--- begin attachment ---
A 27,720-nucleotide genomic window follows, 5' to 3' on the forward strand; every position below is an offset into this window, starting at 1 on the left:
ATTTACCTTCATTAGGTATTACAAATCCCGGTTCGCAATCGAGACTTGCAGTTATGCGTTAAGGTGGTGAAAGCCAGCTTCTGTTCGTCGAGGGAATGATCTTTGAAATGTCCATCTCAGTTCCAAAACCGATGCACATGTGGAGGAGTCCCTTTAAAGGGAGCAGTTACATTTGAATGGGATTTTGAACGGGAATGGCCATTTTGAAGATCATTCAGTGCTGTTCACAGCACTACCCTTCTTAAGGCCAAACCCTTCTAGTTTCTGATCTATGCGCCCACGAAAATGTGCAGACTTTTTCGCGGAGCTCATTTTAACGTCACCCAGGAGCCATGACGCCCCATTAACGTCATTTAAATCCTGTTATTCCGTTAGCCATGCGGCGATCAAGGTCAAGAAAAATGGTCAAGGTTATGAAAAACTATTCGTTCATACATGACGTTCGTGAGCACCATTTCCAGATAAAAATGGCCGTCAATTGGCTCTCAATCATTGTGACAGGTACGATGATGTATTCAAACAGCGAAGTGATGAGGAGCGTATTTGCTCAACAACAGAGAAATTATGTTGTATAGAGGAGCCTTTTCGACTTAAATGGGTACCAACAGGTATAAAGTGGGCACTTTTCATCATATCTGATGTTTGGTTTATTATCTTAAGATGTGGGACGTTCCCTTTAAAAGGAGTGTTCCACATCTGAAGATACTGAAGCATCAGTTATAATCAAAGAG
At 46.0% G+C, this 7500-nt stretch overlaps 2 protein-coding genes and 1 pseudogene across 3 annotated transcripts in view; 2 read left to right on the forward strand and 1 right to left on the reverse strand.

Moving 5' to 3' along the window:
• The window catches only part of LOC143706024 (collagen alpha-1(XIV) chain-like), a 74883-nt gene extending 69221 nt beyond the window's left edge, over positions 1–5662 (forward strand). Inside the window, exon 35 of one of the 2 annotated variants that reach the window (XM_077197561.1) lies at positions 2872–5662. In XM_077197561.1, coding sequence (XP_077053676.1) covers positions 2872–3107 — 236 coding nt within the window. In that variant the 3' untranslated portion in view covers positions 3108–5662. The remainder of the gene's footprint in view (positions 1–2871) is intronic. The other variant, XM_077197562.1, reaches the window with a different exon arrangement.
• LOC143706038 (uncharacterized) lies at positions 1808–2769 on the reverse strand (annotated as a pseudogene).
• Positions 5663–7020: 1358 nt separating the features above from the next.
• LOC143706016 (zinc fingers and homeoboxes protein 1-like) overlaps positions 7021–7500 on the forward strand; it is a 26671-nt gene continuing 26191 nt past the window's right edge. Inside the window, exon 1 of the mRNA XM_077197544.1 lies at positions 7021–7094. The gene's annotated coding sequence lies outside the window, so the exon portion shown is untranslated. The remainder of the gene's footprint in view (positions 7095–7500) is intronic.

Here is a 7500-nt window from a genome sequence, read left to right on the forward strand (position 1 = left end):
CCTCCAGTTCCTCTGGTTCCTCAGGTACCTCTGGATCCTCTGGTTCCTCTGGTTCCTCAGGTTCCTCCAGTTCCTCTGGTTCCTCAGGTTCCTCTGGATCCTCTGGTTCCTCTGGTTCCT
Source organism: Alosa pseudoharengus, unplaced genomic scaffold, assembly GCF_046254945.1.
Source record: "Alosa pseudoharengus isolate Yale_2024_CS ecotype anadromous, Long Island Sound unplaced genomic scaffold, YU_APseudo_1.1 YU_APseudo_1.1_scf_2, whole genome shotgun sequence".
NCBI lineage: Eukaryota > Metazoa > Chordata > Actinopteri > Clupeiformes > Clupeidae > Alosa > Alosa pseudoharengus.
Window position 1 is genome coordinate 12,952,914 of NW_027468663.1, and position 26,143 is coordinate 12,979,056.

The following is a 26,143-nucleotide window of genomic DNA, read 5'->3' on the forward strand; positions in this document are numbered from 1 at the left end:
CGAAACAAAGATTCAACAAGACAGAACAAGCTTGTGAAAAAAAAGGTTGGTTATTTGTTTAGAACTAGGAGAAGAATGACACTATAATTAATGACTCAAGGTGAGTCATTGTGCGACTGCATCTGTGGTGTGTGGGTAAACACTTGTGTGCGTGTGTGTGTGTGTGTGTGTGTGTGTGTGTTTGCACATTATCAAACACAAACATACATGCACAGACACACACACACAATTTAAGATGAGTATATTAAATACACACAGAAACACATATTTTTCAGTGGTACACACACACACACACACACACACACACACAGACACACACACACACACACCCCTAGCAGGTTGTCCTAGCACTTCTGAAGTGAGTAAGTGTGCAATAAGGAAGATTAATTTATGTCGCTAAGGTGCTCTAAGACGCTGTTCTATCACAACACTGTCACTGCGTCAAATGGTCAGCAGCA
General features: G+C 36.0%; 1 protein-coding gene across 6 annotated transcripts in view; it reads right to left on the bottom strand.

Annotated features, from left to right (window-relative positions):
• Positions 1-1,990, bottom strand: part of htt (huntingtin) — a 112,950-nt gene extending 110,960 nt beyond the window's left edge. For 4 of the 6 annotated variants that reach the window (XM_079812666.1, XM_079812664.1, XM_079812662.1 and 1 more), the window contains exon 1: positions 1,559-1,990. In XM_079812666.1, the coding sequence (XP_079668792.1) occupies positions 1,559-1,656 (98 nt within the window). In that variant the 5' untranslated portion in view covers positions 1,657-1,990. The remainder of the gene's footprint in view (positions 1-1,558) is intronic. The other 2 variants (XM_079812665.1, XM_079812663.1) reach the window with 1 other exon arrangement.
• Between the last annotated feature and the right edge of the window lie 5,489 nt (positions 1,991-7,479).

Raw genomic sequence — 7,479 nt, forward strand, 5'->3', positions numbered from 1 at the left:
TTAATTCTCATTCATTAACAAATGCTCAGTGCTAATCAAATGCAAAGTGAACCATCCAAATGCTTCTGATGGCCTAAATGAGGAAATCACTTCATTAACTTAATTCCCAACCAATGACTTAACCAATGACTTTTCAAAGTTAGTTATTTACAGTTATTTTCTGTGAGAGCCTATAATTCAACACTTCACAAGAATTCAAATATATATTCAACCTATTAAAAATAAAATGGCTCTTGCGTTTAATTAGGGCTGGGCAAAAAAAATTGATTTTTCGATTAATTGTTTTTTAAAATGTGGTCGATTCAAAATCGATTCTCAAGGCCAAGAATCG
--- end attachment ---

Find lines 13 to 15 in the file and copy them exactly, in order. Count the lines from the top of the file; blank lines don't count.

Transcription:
NCBI lineage: Eukaryota > Metazoa > Chordata > Actinopteri > Clupeiformes > Clupeidae > Alosa > Alosa pseudoharengus.
Window position 1 is genome coordinate 12,952,914 of NW_027468663.1, and position 26,143 is coordinate 12,979,056.

The following is a 26,143-nucleotide window of genomic DNA, read 5'->3' on the forward strand; positions in this document are numbered from 1 at the left end: